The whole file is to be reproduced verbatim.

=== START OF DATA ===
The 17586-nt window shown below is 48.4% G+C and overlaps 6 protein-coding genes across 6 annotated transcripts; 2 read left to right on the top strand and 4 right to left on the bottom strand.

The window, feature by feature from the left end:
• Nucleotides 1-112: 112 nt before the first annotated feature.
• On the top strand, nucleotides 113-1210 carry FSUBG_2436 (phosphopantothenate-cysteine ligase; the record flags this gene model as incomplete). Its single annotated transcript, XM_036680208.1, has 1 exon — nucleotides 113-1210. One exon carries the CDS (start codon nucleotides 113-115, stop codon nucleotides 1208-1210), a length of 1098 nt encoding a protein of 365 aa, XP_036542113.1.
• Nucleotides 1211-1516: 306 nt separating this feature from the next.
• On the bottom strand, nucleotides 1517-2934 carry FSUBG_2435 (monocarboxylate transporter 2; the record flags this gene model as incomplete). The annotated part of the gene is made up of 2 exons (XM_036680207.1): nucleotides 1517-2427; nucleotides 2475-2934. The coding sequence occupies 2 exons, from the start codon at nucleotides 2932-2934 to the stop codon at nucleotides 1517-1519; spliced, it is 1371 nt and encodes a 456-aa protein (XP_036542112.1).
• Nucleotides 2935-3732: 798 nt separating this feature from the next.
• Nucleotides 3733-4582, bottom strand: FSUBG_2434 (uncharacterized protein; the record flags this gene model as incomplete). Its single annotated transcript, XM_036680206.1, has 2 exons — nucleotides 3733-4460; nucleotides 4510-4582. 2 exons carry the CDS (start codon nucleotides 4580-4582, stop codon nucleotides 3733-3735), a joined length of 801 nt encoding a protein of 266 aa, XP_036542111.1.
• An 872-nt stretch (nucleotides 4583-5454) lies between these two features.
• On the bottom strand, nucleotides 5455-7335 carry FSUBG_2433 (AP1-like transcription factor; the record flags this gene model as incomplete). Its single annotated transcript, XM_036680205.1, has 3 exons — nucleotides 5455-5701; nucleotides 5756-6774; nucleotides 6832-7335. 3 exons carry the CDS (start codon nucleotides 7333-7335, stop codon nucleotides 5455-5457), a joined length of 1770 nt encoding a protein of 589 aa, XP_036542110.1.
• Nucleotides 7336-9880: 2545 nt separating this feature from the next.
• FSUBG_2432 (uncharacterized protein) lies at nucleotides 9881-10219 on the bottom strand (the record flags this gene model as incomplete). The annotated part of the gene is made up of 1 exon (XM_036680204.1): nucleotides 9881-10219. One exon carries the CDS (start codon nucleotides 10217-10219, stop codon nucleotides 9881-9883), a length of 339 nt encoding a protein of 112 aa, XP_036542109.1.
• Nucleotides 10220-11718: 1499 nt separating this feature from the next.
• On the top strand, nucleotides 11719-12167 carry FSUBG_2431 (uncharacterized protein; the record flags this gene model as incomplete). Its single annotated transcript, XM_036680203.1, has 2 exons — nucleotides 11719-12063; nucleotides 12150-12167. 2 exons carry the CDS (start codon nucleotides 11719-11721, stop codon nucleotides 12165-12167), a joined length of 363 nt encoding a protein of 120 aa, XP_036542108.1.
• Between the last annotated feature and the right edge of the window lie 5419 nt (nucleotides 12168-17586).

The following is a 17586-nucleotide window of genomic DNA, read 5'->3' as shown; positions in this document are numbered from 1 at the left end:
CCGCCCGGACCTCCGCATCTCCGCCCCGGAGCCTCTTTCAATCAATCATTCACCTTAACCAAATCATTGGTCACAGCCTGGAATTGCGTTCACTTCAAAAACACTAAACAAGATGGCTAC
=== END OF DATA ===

The 17586-nt window shown below is 48.4% G+C and overlaps 6 protein-coding genes across 6 annotated transcripts; 2 read left to right on the top strand and 4 right to left on the bottom strand.

The window, feature by feature from the left end:
• Nucleotides 1-112: 112 nt before the first annotated feature.
• On the top strand, nucleotides 113-1210 carry FSUBG_2436 (phosphopantothenate-cysteine ligase; the record flags this gene model as incomplete). Its single annotated transcript, XM_036680208.1, has 1 exon — nucleotides 113-1210. One exon carries the CDS (start codon nucleotides 113-115, stop codon nucleotides 1208-1210), a length of 1098 nt encoding a protein of 365 aa, XP_036542113.1.
• Nucleotides 1211-1516: 306 nt separating this feature from the next.
• On the bottom strand, nucleotides 1517-2934 carry FSUBG_2435 (monocarboxylate transporter 2; the record flags this gene model as incomplete). The annotated part of the gene is made up of 2 exons (XM_036680207.1): nucleotides 1517-2427; nucleotides 2475-2934. The coding sequence occupies 2 exons, from the start codon at nucleotides 2932-2934 to the stop codon at nucleotides 1517-1519; spliced, it is 1371 nt and encodes a 456-aa protein (XP_036542112.1).
• Nucleotides 2935-3732: 798 nt separating this feature from the next.
• Nucleotides 3733-4582, bottom strand: FSUBG_2434 (uncharacterized protein; the record flags this gene model as incomplete). Its single annotated transcript, XM_036680206.1, has 2 exons — nucleotides 3733-4460; nucleotides 4510-4582. 2 exons carry the CDS (start codon nucleotides 4580-4582, stop codon nucleotides 3733-3735), a joined length of 801 nt encoding a protein of 266 aa, XP_036542111.1.
• An 872-nt stretch (nucleotides 4583-5454) lies between these two features.
• On the bottom strand, nucleotides 5455-7335 carry FSUBG_2433 (AP1-like transcription factor; the record flags this gene model as incomplete). Its single annotated transcript, XM_036680205.1, has 3 exons — nucleotides 5455-5701; nucleotides 5756-6774; nucleotides 6832-7335. 3 exons carry the CDS (start codon nucleotides 7333-7335, stop codon nucleotides 5455-5457), a joined length of 1770 nt encoding a protein of 589 aa, XP_036542110.1.
• Nucleotides 7336-9880: 2545 nt separating this feature from the next.
• FSUBG_2432 (uncharacterized protein) lies at nucleotides 9881-10219 on the bottom strand (the record flags this gene model as incomplete). The annotated part of the gene is made up of 1 exon (XM_036680204.1): nucleotides 9881-10219. One exon carries the CDS (start codon nucleotides 10217-10219, stop codon nucleotides 9881-9883), a length of 339 nt encoding a protein of 112 aa, XP_036542109.1.
• Nucleotides 10220-11718: 1499 nt separating this feature from the next.
• On the top strand, nucleotides 11719-12167 carry FSUBG_2431 (uncharacterized protein; the record flags this gene model as incomplete). Its single annotated transcript, XM_036680203.1, has 2 exons — nucleotides 11719-12063; nucleotides 12150-12167. 2 exons carry the CDS (start codon nucleotides 11719-11721, stop codon nucleotides 12165-12167), a joined length of 363 nt encoding a protein of 120 aa, XP_036542108.1.
• Between the last annotated feature and the right edge of the window lie 5419 nt (nucleotides 12168-17586).

The following is a 17586-nucleotide window of genomic DNA, read 5'->3' as shown; positions in this document are numbered from 1 at the left end:
CCGCCCGGACCTCCGCATCTCCGCCCCGGAGCCTCTTTCAATCAATCATTCACCTTAACCAAATCATTGGTCACAGCCTGGAATTGCGTTCACTTCAAAAACACTAAACAAGATGGCTAC